TALLAHASSEE, Fla. (WTXL) -- This week's "Teen Talk" is focused on advice dealing with keeping your kids from becoming bored this summer.
WTXL contributor and family therapist Jane Marks:
This is a very compelling question. For some teens finding a life passion is very simple. They gravitate toward things they are naturally talented in or skilled in. But for many it does take some focused attention, extracurricular activities and even an understanding of what the concept means. Remember, for teens, boredom is a rite of passage. So many teens have no interest because it’s just a normal part of hormonal changes.
1. Do start with extracurricular activities this summer. Pursue at least three activities this summer that you find even remotely interesting. While you may not stick with it, curiosity will lead you to a discovery of information you never anticipated. Make a list of all the things you are interested in, pick three and focus. Find some classes to see if these things are something you really want to pursue.
2. Follow your gifts and follow your skills. For example, if you love video games then how about writing a game column or starting a blog or creating a video game club where you can meet over the summer and talk about the games and your insights and any kinds of tricks to winning games and what outcomes are of certain games. Always stay true to yourself.
3. Let go of anxiety and fear. Fear is the ultimate buzz kill. Don’t miss an opportunity because you think too many people from school are participating.
4. Be still. The reality is that most teens are so busy with their smartphones that sometimes giving yourself a moment of stillness is enough to realize that we are passionate about simply observing nature.
5. Provide a concrete reminder. You can always create a vision board, sit down together and find pictures, drawings and photos that might match your talents. It’s the idea of working together. And so teens are encouraged to follow attractions, phrases or images that are important to them.
6. Plant curiosity. Parents, learn to ask compelling questions. “What are you doing when you feel most beautiful?” “What is something that you believe that almost no one agrees with you?” “If you had super powers, what are they?” “What are you willing to risk, something you have never done before?” “What is your sentence?” Very tough questions but questions that are designed for teens to develop critical thinking skills. “What makes you feel alive and just charges your battery? Then you start thinking about it and get tremendously excited?”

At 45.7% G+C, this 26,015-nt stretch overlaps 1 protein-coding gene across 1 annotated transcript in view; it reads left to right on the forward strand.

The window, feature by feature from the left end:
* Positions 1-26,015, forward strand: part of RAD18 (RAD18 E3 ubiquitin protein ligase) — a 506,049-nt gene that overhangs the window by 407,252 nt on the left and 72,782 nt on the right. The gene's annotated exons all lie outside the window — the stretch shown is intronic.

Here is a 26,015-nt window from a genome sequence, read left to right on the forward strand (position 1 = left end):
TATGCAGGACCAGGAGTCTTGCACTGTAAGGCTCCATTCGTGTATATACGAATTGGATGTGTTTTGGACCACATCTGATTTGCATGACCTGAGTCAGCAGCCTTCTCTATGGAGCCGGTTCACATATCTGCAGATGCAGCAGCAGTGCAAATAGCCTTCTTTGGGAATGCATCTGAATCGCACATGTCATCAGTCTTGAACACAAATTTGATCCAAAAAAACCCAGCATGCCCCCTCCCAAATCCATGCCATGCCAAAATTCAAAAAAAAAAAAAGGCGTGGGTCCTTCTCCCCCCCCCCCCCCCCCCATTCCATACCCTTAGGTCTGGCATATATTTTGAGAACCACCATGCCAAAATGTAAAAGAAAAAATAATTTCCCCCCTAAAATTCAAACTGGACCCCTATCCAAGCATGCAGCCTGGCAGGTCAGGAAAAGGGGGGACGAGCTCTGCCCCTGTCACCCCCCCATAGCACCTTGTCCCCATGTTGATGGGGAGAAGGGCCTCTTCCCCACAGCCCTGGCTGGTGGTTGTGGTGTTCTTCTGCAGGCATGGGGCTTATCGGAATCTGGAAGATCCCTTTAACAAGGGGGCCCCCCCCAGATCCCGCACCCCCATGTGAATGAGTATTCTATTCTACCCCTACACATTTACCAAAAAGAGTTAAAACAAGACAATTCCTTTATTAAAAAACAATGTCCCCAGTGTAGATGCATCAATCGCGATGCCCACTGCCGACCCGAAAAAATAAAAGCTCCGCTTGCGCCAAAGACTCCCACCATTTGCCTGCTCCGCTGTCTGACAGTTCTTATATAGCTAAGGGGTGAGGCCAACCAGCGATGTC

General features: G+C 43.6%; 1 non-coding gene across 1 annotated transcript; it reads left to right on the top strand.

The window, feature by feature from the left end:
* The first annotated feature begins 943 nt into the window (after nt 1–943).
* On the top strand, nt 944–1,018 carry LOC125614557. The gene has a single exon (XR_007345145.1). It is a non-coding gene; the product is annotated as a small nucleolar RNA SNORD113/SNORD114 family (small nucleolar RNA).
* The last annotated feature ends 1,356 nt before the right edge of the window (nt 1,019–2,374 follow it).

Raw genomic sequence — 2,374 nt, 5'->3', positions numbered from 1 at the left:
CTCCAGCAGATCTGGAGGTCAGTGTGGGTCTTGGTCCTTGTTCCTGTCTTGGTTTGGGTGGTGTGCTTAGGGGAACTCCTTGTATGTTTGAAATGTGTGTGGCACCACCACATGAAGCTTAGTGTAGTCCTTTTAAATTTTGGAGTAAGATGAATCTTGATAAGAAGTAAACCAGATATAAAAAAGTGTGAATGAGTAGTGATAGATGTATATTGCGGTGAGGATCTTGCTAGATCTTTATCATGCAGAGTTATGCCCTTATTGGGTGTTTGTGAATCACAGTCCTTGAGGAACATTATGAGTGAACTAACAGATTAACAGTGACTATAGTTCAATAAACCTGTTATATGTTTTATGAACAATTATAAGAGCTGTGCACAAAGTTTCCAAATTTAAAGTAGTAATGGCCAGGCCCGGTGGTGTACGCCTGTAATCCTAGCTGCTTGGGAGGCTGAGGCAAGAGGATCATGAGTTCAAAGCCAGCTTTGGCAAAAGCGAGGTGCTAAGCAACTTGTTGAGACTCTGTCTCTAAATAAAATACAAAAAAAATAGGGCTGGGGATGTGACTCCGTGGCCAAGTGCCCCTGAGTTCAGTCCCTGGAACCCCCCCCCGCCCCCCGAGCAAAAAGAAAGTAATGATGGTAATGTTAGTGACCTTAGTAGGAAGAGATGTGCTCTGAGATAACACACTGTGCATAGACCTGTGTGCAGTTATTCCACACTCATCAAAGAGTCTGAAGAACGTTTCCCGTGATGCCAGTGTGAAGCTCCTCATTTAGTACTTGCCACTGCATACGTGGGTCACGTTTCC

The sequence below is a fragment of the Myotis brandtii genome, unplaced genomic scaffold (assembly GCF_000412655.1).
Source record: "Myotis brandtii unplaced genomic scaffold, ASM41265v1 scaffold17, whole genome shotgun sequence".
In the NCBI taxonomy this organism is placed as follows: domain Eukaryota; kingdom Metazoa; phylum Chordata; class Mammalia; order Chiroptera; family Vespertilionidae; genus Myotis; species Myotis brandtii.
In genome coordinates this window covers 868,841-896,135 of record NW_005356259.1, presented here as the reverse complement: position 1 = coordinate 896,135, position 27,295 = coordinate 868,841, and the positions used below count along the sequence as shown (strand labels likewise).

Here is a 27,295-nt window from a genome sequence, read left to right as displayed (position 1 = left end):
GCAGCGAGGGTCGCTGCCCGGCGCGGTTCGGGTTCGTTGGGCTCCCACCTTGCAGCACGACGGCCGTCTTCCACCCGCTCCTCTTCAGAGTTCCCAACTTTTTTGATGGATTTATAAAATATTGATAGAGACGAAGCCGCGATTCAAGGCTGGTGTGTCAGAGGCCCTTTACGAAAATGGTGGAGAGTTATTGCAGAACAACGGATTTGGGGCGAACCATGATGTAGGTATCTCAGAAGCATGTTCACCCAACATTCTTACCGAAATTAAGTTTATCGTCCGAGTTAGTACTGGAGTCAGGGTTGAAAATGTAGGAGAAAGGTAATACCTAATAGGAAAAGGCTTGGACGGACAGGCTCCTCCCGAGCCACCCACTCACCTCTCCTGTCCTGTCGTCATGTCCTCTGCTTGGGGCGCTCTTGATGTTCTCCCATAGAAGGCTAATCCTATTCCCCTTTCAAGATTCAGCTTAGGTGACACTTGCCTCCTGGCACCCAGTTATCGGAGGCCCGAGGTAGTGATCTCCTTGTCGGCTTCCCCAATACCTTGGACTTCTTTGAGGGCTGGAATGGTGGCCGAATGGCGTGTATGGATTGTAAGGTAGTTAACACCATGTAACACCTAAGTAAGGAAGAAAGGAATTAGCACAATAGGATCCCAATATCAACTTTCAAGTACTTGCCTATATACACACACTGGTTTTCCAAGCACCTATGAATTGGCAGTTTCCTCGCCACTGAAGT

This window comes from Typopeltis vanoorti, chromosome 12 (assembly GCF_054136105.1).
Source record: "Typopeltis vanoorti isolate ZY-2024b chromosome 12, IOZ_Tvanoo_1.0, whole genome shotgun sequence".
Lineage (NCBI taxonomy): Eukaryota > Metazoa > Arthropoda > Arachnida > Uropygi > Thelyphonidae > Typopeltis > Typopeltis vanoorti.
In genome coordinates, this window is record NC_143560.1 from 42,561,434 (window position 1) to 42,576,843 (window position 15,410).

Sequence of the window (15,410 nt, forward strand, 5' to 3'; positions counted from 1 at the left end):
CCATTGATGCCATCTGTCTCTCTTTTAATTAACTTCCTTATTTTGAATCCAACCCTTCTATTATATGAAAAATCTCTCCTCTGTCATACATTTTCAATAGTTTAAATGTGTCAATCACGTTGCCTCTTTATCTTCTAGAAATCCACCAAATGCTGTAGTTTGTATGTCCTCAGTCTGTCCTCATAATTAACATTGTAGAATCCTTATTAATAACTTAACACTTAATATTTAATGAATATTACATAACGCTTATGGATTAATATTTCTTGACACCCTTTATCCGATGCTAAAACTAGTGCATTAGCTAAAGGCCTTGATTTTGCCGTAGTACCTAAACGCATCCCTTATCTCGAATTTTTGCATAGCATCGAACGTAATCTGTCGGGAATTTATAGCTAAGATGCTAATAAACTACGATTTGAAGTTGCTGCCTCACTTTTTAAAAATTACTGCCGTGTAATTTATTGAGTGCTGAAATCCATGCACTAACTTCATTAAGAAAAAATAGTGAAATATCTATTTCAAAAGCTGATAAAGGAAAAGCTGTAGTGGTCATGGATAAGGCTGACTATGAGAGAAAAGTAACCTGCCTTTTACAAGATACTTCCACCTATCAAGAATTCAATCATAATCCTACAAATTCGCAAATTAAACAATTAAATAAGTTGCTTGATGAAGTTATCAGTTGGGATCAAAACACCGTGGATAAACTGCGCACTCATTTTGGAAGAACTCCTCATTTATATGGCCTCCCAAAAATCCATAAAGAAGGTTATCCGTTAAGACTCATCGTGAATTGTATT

7. Take this summer and learn, learn, learn. Take advantage of something and build a skill. If you are able to do that, then sometimes a passion emerges. Submerse yourself in doing your research. Research, research, research. Watch online seminars. Contact people in the field. Job shadow. Find ways to volunteer. Ask lots of questions in this particular area. Master a skill this summer. .
8. Provide value. In other words, what value can you bring to a process? For example, if you are interested in animals, can you spend time fostering animals? Can you volunteer at the animal shelter? This sometimes ignites an excitement or hunger in a particular activity.
9. Learn to recognize opportunities. For example, school or community based initiatives are great examples of places to start. Does your community sponsor a “clean up day”? Does your school support local charities? Recognize opportunities and act on them.
10. A great new resource is The Art of Being a Brilliant Teenager. It’s a self-help book with a big difference. It’s packed with cartoons and writing and talks about ambition and becoming more proactive. In this book it talks about choosing to be your best self and getting up off your rear end and being bothered about yourself and creating opportunities.
11. Developing passion means standing out from the crowd. Smiling rather than crouching. Learning yoga to teach yoga to become an instructor and helping others helps you develop passion.